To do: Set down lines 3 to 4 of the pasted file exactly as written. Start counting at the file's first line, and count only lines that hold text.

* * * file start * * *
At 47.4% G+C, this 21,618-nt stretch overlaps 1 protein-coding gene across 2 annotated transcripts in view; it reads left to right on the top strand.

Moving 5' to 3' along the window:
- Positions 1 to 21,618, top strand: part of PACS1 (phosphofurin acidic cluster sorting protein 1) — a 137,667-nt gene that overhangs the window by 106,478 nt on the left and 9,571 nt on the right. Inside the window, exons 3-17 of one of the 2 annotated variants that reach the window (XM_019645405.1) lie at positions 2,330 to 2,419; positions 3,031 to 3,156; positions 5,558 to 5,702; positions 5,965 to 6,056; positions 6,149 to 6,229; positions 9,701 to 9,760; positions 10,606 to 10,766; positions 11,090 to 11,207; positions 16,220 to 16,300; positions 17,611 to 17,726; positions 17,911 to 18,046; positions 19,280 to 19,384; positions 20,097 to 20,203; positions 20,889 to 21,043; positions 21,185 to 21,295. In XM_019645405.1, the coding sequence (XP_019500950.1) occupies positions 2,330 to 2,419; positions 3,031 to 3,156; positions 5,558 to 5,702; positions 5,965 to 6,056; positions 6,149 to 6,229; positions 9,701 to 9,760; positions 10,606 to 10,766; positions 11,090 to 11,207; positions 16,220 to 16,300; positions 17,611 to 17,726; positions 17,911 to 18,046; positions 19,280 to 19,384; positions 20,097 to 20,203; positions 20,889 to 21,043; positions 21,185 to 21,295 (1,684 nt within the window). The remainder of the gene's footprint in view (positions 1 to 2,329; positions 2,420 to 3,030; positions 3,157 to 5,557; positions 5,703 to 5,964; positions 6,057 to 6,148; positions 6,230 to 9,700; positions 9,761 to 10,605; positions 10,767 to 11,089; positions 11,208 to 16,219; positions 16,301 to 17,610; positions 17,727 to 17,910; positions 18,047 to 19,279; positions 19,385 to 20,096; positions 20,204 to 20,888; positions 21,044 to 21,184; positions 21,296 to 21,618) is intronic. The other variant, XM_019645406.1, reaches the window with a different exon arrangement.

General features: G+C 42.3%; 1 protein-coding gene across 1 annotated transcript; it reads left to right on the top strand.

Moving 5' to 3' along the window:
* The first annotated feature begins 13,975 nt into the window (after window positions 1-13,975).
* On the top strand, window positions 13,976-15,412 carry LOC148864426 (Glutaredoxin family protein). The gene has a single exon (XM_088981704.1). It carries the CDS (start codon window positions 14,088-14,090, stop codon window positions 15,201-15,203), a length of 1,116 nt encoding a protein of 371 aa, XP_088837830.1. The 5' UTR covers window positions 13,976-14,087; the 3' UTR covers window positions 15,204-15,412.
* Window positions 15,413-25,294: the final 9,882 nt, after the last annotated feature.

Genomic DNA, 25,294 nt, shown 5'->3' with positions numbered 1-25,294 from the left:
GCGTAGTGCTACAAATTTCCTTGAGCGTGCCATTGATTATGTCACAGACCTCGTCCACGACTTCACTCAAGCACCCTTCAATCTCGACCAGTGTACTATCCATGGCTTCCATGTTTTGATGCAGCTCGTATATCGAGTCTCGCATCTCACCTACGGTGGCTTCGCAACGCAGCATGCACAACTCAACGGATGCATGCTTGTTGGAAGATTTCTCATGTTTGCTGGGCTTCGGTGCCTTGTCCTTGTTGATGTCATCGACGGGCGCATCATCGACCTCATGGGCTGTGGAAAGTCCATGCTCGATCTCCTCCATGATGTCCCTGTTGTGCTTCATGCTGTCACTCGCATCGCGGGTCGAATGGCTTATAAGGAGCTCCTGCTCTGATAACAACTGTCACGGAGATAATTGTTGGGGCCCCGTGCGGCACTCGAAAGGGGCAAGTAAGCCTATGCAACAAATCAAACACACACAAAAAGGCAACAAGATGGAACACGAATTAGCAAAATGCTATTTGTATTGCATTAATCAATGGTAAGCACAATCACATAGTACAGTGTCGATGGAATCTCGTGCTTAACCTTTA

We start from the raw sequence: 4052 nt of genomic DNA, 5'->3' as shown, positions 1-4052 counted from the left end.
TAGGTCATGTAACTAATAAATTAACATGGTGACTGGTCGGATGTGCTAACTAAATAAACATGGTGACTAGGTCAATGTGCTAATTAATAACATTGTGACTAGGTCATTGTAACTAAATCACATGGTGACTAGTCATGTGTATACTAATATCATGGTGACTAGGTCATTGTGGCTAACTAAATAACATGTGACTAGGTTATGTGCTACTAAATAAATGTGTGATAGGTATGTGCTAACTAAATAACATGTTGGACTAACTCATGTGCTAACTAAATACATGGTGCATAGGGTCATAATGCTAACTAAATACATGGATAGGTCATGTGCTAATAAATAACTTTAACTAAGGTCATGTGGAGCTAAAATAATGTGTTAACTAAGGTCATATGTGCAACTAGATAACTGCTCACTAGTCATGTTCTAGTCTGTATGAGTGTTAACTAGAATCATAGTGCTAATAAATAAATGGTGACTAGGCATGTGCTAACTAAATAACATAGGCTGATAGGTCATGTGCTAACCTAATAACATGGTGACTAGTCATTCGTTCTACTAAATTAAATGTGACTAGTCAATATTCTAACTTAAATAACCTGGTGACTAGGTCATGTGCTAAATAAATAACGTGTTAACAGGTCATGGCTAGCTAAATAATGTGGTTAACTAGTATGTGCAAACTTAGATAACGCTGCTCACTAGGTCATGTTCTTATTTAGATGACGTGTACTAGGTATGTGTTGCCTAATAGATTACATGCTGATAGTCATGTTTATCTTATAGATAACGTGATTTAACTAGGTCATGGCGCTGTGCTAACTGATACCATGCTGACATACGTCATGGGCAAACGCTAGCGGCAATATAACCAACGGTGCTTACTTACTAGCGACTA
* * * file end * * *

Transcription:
- Positions 1 to 21,618, top strand: part of PACS1 (phosphofurin acidic cluster sorting protein 1) — a 137,667-nt gene that overhangs the window by 106,478 nt on the left and 9,571 nt on the right. Inside the window, exons 3-17 of one of the 2 annotated variants that reach the window (XM_019645405.1) lie at positions 2,330 to 2,419; positions 3,031 to 3,156; positions 5,558 to 5,702; positions 5,965 to 6,056; positions 6,149 to 6,229; positions 9,701 to 9,760; positions 10,606 to 10,766; positions 11,090 to 11,207; positions 16,220 to 16,300; positions 17,611 to 17,726; positions 17,911 to 18,046; positions 19,280 to 19,384; positions 20,097 to 20,203; positions 20,889 to 21,043; positions 21,185 to 21,295. In XM_019645405.1, the coding sequence (XP_019500950.1) occupies positions 2,330 to 2,419; positions 3,031 to 3,156; positions 5,558 to 5,702; positions 5,965 to 6,056; positions 6,149 to 6,229; positions 9,701 to 9,760; positions 10,606 to 10,766; positions 11,090 to 11,207; positions 16,220 to 16,300; positions 17,611 to 17,726; positions 17,911 to 18,046; positions 19,280 to 19,384; positions 20,097 to 20,203; positions 20,889 to 21,043; positions 21,185 to 21,295 (1,684 nt within the window). The remainder of the gene's footprint in view (positions 1 to 2,329; positions 2,420 to 3,030; positions 3,157 to 5,557; positions 5,703 to 5,964; positions 6,057 to 6,148; positions 6,230 to 9,700; positions 9,761 to 10,605; positions 10,767 to 11,089; positions 11,208 to 16,219; positions 16,301 to 17,610; positions 17,727 to 17,910; positions 18,047 to 19,279; positions 19,385 to 20,096; positions 20,204 to 20,888; positions 21,044 to 21,184; positions 21,296 to 21,618) is intronic. The other variant, XM_019645406.1, reaches the window with a different exon arrangement.

General features: G+C 42.3%; 1 protein-coding gene across 1 annotated transcript; it reads left to right on the top strand.